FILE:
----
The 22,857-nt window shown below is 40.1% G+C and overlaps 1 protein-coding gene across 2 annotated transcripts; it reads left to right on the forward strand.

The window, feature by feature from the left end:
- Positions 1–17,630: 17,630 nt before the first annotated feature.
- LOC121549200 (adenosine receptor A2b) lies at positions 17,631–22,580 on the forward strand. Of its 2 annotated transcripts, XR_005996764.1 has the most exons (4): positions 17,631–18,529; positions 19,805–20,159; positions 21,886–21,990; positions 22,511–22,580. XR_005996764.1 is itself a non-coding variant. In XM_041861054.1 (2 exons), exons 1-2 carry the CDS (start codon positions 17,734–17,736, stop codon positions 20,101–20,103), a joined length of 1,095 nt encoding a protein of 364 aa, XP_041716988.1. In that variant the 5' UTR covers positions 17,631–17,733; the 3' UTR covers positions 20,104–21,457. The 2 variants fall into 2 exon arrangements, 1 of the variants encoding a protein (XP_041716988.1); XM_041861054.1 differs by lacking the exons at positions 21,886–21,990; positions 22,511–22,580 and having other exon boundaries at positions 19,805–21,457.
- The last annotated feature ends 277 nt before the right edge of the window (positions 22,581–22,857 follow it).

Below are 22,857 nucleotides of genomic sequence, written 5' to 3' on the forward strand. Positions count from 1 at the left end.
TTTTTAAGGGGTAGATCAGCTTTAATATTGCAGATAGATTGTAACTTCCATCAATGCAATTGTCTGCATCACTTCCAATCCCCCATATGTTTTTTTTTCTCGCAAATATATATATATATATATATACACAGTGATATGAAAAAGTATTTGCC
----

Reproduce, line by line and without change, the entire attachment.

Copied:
The 22,857-nt window shown below is 40.1% G+C and overlaps 1 protein-coding gene across 2 annotated transcripts; it reads left to right on the forward strand.

The window, feature by feature from the left end:
- Positions 1–17,630: 17,630 nt before the first annotated feature.
- LOC121549200 (adenosine receptor A2b) lies at positions 17,631–22,580 on the forward strand. Of its 2 annotated transcripts, XR_005996764.1 has the most exons (4): positions 17,631–18,529; positions 19,805–20,159; positions 21,886–21,990; positions 22,511–22,580. XR_005996764.1 is itself a non-coding variant. In XM_041861054.1 (2 exons), exons 1-2 carry the CDS (start codon positions 17,734–17,736, stop codon positions 20,101–20,103), a joined length of 1,095 nt encoding a protein of 364 aa, XP_041716988.1. In that variant the 5' UTR covers positions 17,631–17,733; the 3' UTR covers positions 20,104–21,457. The 2 variants fall into 2 exon arrangements, 1 of the variants encoding a protein (XP_041716988.1); XM_041861054.1 differs by lacking the exons at positions 21,886–21,990; positions 22,511–22,580 and having other exon boundaries at positions 19,805–21,457.
- The last annotated feature ends 277 nt before the right edge of the window (positions 22,581–22,857 follow it).

Below are 22,857 nucleotides of genomic sequence, written 5' to 3' on the forward strand. Positions count from 1 at the left end.
TTTTTAAGGGGTAGATCAGCTTTAATATTGCAGATAGATTGTAACTTCCATCAATGCAATTGTCTGCATCACTTCCAATCCCCCATATGTTTTTTTTTCTCGCAAATATATATATATATATATATACACAGTGATATGAAAAAGTATTTGCC